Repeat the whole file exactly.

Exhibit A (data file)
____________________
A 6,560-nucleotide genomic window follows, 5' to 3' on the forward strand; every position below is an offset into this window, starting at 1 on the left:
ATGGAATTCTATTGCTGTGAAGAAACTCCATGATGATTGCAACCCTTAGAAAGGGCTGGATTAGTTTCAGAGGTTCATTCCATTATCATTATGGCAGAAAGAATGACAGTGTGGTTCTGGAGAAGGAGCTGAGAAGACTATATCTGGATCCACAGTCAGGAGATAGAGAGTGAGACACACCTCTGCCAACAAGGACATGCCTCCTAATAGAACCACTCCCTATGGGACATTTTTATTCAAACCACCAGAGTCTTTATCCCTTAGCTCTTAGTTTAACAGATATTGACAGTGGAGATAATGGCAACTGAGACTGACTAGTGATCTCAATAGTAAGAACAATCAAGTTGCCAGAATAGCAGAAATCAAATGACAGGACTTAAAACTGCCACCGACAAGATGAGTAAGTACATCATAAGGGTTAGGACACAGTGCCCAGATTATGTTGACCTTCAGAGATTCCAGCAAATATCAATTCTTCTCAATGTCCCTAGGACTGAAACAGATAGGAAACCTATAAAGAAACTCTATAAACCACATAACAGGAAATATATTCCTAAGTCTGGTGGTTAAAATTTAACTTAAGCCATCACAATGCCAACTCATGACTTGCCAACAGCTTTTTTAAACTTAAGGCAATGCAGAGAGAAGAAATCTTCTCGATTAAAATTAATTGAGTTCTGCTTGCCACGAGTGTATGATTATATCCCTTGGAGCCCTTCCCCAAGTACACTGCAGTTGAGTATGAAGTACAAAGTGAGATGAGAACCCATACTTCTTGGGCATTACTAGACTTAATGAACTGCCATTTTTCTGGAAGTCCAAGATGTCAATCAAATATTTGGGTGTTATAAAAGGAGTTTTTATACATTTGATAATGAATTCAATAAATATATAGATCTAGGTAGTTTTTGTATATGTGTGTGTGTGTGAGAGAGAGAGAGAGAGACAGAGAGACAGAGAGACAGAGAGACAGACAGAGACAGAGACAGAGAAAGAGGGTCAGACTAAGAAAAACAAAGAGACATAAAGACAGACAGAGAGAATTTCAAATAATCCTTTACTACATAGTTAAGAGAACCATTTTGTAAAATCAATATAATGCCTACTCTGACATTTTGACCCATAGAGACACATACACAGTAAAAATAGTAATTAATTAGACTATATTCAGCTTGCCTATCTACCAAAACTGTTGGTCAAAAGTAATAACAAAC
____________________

A 6,560-nucleotide genomic window follows, 5' to 3' on the forward strand; every position below is an offset into this window, starting at 1 on the left:
ATGGAATTCTATTGCTGTGAAGAAACTCCATGATGATTGCAACCCTTAGAAAGGGCTGGATTAGTTTCAGAGGTTCATTCCATTATCATTATGGCAGAAAGAATGACAGTGTGGTTCTGGAGAAGGAGCTGAGAAGACTATATCTGGATCCACAGTCAGGAGATAGAGAGTGAGACACACCTCTGCCAACAAGGACATGCCTCCTAATAGAACCACTCCCTATGGGACATTTTTATTCAAACCACCAGAGTCTTTATCCCTTAGCTCTTAGTTTAACAGATATTGACAGTGGAGATAATGGCAACTGAGACTGACTAGTGATCTCAATAGTAAGAACAATCAAGTTGCCAGAATAGCAGAAATCAAATGACAGGACTTAAAACTGCCACCGACAAGATGAGTAAGTACATCATAAGGGTTAGGACACAGTGCCCAGATTATGTTGACCTTCAGAGATTCCAGCAAATATCAATTCTTCTCAATGTCCCTAGGACTGAAACAGATAGGAAACCTATAAAGAAACTCTATAAACCACATAACAGGAAATATATTCCTAAGTCTGGTGGTTAAAATTTAACTTAAGCCATCACAATGCCAACTCATGACTTGCCAACAGCTTTTTTAAACTTAAGGCAATGCAGAGAGAAGAAATCTTCTCGATTAAAATTAATTGAGTTCTGCTTGCCACGAGTGTATGATTATATCCCTTGGAGCCCTTCCCCAAGTACACTGCAGTTGAGTATGAAGTACAAAGTGAGATGAGAACCCATACTTCTTGGGCATTACTAGACTTAATGAACTGCCATTTTTCTGGAAGTCCAAGATGTCAATCAAATATTTGGGTGTTATAAAAGGAGTTTTTATACATTTGATAATGAATTCAATAAATATATAGATCTAGGTAGTTTTTGTATATGTGTGTGTGTGTGAGAGAGAGAGAGAGAGACAGAGAGACAGAGAGACAGAGAGACAGACAGAGACAGAGACAGAGAAAGAGGGTCAGACTAAGAAAAACAAAGAGACATAAAGACAGACAGAGAGAATTTCAAATAATCCTTTACTACATAGTTAAGAGAACCATTTTGTAAAATCAATATAATGCCTACTCTGACATTTTGACCCATAGAGACACATACACAGTAAAAATAGTAATTAATTAGACTATATTCAGCTTGCCTATCTACCAAAACTGTTGGTCAAAAGTAATAACAAAC